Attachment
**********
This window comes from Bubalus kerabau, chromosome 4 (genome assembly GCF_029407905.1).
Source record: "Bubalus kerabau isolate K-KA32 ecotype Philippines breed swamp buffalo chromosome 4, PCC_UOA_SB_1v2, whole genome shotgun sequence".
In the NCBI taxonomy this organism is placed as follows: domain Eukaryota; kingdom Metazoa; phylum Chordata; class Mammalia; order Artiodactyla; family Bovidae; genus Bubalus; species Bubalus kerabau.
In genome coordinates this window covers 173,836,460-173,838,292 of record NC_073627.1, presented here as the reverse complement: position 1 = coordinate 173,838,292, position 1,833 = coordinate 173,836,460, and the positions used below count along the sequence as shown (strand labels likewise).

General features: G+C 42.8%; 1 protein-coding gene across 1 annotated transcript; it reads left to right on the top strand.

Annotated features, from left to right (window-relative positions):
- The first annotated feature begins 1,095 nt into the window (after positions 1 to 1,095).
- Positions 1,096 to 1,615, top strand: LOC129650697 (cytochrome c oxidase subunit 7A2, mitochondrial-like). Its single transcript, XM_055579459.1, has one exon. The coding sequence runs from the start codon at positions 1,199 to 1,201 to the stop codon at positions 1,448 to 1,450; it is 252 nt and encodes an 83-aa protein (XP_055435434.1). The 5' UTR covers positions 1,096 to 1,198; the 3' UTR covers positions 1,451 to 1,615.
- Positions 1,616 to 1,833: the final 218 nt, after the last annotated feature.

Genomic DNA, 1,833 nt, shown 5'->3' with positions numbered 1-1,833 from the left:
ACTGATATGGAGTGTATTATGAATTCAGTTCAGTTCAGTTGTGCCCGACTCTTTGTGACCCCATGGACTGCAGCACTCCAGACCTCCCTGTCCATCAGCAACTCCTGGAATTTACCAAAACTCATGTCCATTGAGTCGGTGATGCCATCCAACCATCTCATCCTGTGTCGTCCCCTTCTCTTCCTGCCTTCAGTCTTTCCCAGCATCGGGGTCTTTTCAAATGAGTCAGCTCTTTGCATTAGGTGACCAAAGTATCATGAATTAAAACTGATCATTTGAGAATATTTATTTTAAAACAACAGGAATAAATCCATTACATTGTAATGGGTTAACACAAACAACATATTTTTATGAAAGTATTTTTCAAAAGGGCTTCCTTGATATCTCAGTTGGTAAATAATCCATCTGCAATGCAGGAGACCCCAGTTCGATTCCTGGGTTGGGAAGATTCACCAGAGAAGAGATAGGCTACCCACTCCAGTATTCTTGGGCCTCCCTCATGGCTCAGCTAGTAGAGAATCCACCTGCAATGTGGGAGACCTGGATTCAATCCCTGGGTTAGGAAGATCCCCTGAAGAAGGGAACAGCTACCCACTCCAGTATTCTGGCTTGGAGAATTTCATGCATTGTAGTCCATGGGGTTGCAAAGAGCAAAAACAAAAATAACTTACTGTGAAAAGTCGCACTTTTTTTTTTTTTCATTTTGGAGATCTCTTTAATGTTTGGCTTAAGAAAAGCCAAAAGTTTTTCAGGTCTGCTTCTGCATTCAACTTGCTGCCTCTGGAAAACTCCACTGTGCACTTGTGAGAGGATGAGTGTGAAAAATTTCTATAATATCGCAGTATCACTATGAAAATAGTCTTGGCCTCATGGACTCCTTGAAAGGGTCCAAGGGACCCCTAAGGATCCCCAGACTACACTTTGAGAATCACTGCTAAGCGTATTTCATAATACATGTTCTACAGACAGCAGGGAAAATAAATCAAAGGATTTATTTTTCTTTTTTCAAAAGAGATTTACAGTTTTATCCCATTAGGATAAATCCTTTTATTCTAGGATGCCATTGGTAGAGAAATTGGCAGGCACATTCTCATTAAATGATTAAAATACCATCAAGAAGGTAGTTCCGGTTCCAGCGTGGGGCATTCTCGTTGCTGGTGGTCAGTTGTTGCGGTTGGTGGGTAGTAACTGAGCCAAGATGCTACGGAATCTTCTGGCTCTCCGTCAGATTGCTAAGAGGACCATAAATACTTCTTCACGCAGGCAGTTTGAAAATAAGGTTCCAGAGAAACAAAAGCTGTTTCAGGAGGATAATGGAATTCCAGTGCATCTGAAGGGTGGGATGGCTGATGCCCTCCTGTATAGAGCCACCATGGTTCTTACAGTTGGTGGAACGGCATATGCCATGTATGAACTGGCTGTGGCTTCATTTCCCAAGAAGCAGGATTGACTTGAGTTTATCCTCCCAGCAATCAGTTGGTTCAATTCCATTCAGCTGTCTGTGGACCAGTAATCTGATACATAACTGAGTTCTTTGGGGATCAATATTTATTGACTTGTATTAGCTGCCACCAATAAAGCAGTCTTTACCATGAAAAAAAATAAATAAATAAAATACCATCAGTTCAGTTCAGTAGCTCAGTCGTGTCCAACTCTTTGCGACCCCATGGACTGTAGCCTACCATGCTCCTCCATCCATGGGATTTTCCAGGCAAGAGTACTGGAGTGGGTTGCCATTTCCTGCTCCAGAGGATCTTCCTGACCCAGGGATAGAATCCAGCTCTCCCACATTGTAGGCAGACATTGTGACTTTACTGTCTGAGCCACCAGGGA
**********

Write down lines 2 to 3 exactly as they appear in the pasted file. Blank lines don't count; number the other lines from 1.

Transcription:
Source record: "Bubalus kerabau isolate K-KA32 ecotype Philippines breed swamp buffalo chromosome 4, PCC_UOA_SB_1v2, whole genome shotgun sequence".
In the NCBI taxonomy this organism is placed as follows: domain Eukaryota; kingdom Metazoa; phylum Chordata; class Mammalia; order Artiodactyla; family Bovidae; genus Bubalus; species Bubalus kerabau.